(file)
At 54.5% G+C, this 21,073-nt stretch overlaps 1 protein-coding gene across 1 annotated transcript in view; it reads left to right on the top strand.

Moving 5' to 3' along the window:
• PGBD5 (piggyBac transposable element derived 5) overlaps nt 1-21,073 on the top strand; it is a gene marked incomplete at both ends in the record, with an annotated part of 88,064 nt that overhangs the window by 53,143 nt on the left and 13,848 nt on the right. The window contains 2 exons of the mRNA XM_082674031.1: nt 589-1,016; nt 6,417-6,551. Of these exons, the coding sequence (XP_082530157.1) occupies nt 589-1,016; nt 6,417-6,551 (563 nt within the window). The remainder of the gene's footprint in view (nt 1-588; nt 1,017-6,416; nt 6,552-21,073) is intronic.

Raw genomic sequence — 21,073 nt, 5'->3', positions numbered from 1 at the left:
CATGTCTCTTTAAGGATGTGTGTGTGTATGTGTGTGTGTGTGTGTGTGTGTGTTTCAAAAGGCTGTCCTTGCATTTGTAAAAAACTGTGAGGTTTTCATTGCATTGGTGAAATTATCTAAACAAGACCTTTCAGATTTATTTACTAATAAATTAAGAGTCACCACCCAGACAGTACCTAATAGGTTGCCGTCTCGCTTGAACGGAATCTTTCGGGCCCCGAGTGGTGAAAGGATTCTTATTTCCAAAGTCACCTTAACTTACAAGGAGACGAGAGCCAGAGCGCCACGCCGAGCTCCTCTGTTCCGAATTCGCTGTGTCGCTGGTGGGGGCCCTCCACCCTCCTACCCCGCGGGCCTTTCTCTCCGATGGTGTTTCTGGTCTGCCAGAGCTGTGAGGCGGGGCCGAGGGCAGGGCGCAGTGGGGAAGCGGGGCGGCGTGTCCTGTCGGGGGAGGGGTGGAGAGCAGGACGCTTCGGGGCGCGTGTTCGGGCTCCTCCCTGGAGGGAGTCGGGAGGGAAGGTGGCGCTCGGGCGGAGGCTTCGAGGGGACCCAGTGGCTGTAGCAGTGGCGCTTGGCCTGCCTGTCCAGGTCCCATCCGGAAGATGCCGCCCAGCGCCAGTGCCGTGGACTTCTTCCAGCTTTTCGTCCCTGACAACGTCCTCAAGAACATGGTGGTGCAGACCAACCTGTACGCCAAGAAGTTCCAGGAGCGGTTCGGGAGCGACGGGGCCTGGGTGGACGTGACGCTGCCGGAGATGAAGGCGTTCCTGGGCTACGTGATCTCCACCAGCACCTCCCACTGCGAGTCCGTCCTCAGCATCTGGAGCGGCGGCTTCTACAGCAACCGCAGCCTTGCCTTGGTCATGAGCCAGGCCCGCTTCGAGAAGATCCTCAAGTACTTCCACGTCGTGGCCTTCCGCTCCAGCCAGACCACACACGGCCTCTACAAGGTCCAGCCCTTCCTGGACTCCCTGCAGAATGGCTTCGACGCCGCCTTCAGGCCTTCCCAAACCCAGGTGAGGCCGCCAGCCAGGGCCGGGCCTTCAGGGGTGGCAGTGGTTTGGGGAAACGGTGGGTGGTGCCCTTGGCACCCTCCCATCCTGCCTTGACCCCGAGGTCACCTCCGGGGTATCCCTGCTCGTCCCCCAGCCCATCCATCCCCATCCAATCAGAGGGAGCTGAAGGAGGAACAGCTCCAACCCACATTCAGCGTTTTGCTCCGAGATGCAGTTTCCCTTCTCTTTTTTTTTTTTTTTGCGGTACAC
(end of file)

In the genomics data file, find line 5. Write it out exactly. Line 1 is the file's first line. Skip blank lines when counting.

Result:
CATGTCTCTTTAAGGATGTGTGTGTGTATGTGTGTGTGTGTGTGTGTGTGTGTTTCAAAAGGCTGTCCTTGCATTTGTAAAAAACTGTGAGGTTTTCATTGCATTGGTGAAATTATCTAAACAAGACCTTTCAGATTTATTTACTAATAAATTAAGAGTCACCACCCAGACAGTACCTAATAGGTTGCCGTCTCGCTTGAACGGAATCTTTCGGGCCCCGAGTGGTGAAAGGATTCTTATTTCCAAAGTCACCTTAACTTACAAGGAGACGAGAGCCAGAGCGCCACGCCGAGCTCCTCTGTTCCGAATTCGCTGTGTCGCTGGTGGGGGCCCTCCACCCTCCTACCCCGCGGGCCTTTCTCTCCGATGGTGTTTCTGGTCTGCCAGAGCTGTGAGGCGGGGCCGAGGGCAGGGCGCAGTGGGGAAGCGGGGCGGCGTGTCCTGTCGGGGGAGGGGTGGAGAGCAGGACGCTTCGGGGCGCGTGTTCGGGCTCCTCCCTGGAGGGAGTCGGGAGGGAAGGTGGCGCTCGGGCGGAGGCTTCGAGGGGACCCAGTGGCTGTAGCAGTGGCGCTTGGCCTGCCTGTCCAGGTCCCATCCGGAAGATGCCGCCCAGCGCCAGTGCCGTGGACTTCTTCCAGCTTTTCGTCCCTGACAACGTCCTCAAGAACATGGTGGTGCAGACCAACCTGTACGCCAAGAAGTTCCAGGAGCGGTTCGGGAGCGACGGGGCCTGGGTGGACGTGACGCTGCCGGAGATGAAGGCGTTCCTGGGCTACGTGATCTCCACCAGCACCTCCCACTGCGAGTCCGTCCTCAGCATCTGGAGCGGCGGCTTCTACAGCAACCGCAGCCTTGCCTTGGTCATGAGCCAGGCCCGCTTCGAGAAGATCCTCAAGTACTTCCACGTCGTGGCCTTCCGCTCCAGCCAGACCACACACGGCCTCTACAAGGTCCAGCCCTTCCTGGACTCCCTGCAGAATGGCTTCGACGCCGCCTTCAGGCCTTCCCAAACCCAGGTGAGGCCGCCAGCCAGGGCCGGGCCTTCAGGGGTGGCAGTGGTTTGGGGAAACGGTGGGTGGTGCCCTTGGCACCCTCCCATCCTGCCTTGACCCCGAGGTCACCTCCGGGGTATCCCTGCTCGTCCCCCAGCCCATCCATCCCCATCCAATCAGAGGGAGCTGAAGGAGGAACAGCTCCAACCCACATTCAGCGTTTTGCTCCGAGATGCAGTTTCCCTTCTCTTTTTTTTTTTTTTTGCGGTACAC